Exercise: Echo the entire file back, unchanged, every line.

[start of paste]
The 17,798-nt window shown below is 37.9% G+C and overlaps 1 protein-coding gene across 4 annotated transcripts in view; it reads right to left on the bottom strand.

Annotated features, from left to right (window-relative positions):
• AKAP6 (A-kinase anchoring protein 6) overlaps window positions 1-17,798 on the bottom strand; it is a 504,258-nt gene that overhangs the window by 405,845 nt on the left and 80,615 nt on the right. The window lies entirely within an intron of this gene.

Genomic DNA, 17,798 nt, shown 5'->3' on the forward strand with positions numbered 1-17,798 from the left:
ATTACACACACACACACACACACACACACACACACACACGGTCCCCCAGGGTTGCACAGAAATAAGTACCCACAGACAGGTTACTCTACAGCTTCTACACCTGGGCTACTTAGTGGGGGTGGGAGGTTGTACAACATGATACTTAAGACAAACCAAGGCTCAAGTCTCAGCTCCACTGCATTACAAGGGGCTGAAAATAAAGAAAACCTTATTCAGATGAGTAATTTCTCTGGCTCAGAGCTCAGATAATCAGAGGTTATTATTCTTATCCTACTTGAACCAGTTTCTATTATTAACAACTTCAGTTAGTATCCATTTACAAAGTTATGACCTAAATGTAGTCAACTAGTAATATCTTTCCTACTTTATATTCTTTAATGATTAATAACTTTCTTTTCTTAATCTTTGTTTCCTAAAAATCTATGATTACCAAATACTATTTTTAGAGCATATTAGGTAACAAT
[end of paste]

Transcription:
The 17,798-nt window shown below is 37.9% G+C and overlaps 1 protein-coding gene across 4 annotated transcripts in view; it reads right to left on the bottom strand.

Annotated features, from left to right (window-relative positions):
• AKAP6 (A-kinase anchoring protein 6) overlaps window positions 1-17,798 on the bottom strand; it is a 504,258-nt gene that overhangs the window by 405,845 nt on the left and 80,615 nt on the right. The window lies entirely within an intron of this gene.

Genomic DNA, 17,798 nt, shown 5'->3' on the forward strand with positions numbered 1-17,798 from the left:
ATTACACACACACACACACACACACACACACACACACACGGTCCCCCAGGGTTGCACAGAAATAAGTACCCACAGACAGGTTACTCTACAGCTTCTACACCTGGGCTACTTAGTGGGGGTGGGAGGTTGTACAACATGATACTTAAGACAAACCAAGGCTCAAGTCTCAGCTCCACTGCATTACAAGGGGCTGAAAATAAAGAAAACCTTATTCAGATGAGTAATTTCTCTGGCTCAGAGCTCAGATAATCAGAGGTTATTATTCTTATCCTACTTGAACCAGTTTCTATTATTAACAACTTCAGTTAGTATCCATTTACAAAGTTATGACCTAAATGTAGTCAACTAGTAATATCTTTCCTACTTTATATTCTTTAATGATTAATAACTTTCTTTTCTTAATCTTTGTTTCCTAAAAATCTATGATTACCAAATACTATTTTTAGAGCATATTAGGTAACAAT